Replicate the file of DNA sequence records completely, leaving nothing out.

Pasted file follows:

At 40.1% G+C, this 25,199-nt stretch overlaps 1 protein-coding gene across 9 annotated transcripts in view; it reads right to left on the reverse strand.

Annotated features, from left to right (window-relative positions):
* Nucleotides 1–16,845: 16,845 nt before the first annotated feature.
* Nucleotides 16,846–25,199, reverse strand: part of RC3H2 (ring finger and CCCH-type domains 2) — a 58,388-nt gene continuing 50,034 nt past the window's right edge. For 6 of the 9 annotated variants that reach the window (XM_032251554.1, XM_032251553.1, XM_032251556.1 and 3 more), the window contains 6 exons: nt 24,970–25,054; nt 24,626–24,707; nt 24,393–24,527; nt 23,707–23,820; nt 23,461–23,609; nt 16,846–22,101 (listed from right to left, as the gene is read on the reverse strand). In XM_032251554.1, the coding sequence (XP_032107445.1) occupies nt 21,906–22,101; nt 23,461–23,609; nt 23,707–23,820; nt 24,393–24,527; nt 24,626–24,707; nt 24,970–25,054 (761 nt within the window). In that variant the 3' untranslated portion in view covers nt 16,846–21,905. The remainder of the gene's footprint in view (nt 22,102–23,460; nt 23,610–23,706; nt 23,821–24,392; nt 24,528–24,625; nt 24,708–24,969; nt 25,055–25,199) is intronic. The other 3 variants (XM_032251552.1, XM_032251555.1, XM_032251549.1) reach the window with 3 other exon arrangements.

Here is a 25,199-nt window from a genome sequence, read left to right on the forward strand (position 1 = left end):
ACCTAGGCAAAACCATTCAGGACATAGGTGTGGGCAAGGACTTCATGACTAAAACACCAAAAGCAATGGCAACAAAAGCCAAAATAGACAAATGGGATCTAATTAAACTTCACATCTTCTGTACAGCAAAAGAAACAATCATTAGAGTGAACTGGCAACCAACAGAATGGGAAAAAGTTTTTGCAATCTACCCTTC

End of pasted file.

At 40.1% G+C, this 25,199-nt stretch overlaps 1 protein-coding gene across 9 annotated transcripts in view; it reads right to left on the reverse strand.

Annotated features, from left to right (window-relative positions):
* Nucleotides 1–16,845: 16,845 nt before the first annotated feature.
* Nucleotides 16,846–25,199, reverse strand: part of RC3H2 (ring finger and CCCH-type domains 2) — a 58,388-nt gene continuing 50,034 nt past the window's right edge. For 6 of the 9 annotated variants that reach the window (XM_032251554.1, XM_032251553.1, XM_032251556.1 and 3 more), the window contains 6 exons: nt 24,970–25,054; nt 24,626–24,707; nt 24,393–24,527; nt 23,707–23,820; nt 23,461–23,609; nt 16,846–22,101 (listed from right to left, as the gene is read on the reverse strand). In XM_032251554.1, the coding sequence (XP_032107445.1) occupies nt 21,906–22,101; nt 23,461–23,609; nt 23,707–23,820; nt 24,393–24,527; nt 24,626–24,707; nt 24,970–25,054 (761 nt within the window). In that variant the 3' untranslated portion in view covers nt 16,846–21,905. The remainder of the gene's footprint in view (nt 22,102–23,460; nt 23,610–23,706; nt 23,821–24,392; nt 24,528–24,625; nt 24,708–24,969; nt 25,055–25,199) is intronic. The other 3 variants (XM_032251552.1, XM_032251555.1, XM_032251549.1) reach the window with 3 other exon arrangements.

Here is a 25,199-nt window from a genome sequence, read left to right on the forward strand (position 1 = left end):
ACCTAGGCAAAACCATTCAGGACATAGGTGTGGGCAAGGACTTCATGACTAAAACACCAAAAGCAATGGCAACAAAAGCCAAAATAGACAAATGGGATCTAATTAAACTTCACATCTTCTGTACAGCAAAAGAAACAATCATTAGAGTGAACTGGCAACCAACAGAATGGGAAAAAGTTTTTGCAATCTACCCTTC